In 122 AD, the Romans began constructing Hadrian’s Wall, but a few years later, in 138, Antoninus Pius dreamed of pushing the empire’s frontier further north. Rome conquered the Votadini, and began constructing the Antonine Wall. A few years after Antoninus Pius’s death, though, after years of rebellions and reversals, the Romans abandoned the Antonine Wall and retreated south. The Votadini had been subjects of Rome for only 24 years.
After the Roman withdrawal, however, the Votadini became a client state loyal to the empire. They helped protect the province’s northern frontier from the Picts to the north, and benefitted from a flow of Roman goods, without having to submit to imperial rule. Lot, the current king of Guotodin — the kingdom of the Votadini — traces his ancestry to his grandfather, Paternus Redcloak, who was rewarded by the British emperor Magnus Maximus for his loyalty with rank and status.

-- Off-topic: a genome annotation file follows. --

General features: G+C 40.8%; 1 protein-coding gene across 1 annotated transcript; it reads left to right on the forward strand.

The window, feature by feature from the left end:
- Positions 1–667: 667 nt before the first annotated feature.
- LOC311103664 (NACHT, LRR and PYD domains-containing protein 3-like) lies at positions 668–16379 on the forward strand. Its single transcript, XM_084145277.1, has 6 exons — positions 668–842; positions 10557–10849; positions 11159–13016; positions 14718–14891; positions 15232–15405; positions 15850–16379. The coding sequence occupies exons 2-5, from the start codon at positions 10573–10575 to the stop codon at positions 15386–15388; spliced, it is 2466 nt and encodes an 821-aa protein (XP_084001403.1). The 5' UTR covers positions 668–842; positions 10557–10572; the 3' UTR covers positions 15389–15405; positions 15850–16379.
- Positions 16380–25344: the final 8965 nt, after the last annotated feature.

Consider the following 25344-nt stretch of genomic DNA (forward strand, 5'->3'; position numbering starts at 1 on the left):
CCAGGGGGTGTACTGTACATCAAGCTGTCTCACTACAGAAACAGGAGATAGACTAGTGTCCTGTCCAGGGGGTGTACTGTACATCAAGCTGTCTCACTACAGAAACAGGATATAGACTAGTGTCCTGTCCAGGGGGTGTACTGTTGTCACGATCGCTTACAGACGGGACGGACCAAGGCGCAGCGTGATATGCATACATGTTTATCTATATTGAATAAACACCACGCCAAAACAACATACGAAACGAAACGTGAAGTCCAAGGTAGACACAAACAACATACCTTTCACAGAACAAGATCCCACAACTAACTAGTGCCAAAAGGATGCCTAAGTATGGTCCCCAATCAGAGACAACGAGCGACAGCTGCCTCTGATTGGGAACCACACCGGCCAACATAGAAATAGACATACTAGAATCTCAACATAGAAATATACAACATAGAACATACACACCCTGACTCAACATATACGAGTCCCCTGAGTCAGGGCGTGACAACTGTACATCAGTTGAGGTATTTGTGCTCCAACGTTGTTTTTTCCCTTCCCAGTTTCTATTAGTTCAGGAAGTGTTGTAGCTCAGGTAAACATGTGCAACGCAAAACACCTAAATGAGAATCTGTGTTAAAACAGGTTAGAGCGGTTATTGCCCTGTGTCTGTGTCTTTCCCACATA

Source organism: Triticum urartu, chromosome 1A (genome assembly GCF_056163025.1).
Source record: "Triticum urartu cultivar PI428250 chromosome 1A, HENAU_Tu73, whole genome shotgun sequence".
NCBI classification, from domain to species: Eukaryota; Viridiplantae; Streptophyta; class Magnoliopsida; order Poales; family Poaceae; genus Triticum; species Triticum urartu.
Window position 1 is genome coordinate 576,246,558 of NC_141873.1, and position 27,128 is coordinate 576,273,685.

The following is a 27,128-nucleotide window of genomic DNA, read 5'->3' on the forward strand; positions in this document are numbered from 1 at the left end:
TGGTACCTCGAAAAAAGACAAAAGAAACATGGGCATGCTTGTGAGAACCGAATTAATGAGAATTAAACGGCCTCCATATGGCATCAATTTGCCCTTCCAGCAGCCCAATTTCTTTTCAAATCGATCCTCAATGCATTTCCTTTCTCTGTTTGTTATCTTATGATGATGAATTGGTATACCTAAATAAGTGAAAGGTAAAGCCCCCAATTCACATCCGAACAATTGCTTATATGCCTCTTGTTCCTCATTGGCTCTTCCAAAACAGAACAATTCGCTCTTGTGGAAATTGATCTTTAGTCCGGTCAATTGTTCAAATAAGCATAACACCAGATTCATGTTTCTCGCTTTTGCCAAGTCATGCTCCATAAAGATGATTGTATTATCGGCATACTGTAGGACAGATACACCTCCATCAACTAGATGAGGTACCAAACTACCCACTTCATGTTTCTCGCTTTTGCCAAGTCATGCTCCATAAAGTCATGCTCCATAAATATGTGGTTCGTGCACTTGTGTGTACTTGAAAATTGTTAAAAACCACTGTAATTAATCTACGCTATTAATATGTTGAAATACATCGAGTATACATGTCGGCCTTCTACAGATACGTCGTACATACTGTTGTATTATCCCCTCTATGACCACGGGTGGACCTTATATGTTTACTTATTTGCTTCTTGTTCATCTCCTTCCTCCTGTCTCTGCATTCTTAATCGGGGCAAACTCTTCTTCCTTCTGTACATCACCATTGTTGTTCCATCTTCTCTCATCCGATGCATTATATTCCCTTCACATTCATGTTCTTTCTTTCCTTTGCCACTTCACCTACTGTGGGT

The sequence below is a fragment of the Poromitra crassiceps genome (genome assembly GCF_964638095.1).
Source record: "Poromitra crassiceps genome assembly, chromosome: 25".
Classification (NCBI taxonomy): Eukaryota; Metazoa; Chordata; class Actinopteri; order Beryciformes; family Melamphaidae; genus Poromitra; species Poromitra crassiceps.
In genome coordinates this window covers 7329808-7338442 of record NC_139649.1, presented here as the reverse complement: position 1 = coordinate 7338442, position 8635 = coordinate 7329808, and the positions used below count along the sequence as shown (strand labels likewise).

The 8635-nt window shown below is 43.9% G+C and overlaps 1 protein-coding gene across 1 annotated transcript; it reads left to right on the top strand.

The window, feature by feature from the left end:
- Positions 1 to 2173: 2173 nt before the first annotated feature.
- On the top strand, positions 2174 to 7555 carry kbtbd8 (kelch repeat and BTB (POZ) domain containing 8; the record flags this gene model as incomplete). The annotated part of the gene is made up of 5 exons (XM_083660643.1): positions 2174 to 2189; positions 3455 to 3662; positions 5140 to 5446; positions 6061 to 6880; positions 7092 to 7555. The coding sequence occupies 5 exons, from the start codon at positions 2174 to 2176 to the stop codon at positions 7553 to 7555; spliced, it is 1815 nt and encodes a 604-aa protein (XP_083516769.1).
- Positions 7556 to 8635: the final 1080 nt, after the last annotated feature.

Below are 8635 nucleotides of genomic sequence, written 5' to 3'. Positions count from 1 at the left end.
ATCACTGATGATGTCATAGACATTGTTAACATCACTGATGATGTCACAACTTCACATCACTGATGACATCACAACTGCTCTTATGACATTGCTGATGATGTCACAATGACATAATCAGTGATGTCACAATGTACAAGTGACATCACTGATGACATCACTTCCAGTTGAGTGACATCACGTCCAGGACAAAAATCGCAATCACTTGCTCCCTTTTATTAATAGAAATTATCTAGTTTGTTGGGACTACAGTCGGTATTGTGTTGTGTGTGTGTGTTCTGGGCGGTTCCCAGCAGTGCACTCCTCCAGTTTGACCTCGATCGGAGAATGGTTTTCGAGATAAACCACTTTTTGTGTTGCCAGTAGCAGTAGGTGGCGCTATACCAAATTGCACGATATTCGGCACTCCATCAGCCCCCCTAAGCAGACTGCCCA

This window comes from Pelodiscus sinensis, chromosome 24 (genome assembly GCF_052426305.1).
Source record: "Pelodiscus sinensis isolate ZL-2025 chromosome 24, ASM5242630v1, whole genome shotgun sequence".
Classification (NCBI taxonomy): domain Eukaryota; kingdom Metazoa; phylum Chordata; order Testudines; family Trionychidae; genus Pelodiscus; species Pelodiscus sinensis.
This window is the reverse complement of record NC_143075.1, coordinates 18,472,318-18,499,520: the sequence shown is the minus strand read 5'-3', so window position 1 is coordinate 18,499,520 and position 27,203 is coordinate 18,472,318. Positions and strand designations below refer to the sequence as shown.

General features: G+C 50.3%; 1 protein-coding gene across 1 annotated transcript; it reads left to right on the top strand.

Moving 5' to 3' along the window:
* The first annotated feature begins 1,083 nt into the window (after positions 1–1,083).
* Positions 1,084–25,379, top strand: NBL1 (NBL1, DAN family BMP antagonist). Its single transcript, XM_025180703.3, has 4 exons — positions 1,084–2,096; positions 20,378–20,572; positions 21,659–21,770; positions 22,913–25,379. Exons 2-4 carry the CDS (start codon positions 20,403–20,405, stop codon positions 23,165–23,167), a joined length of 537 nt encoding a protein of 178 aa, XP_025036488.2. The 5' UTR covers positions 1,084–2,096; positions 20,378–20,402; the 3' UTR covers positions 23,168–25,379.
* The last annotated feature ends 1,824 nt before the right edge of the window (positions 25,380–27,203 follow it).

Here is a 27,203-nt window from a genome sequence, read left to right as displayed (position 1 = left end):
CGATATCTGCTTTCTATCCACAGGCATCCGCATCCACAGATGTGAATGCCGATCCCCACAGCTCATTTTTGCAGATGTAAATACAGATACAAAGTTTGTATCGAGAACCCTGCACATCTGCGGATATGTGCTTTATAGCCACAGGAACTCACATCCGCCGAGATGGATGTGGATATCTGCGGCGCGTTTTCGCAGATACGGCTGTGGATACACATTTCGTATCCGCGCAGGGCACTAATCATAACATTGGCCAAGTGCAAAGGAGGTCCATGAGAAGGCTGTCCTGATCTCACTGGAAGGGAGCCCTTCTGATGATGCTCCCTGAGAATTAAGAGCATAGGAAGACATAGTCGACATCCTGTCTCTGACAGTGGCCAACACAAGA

Impending Issue: War on All Fronts
As a Roman buffer state, the Votadini have faced aggression from the Picts to the north for generations, but more recently, Angles from the Continent have begun landing on their eastern coast. While the Romans may have settled these German tribes along the coast south of the Wall, they are new to Gododdin. They suspect their spread north along the coast has to do with the policies of their southern neighbor in Eboracum. Even to the west, the Damnonii of Ystrad Clud seem ready to take advantage of any weakness Guotodin might show when these barbarians attack.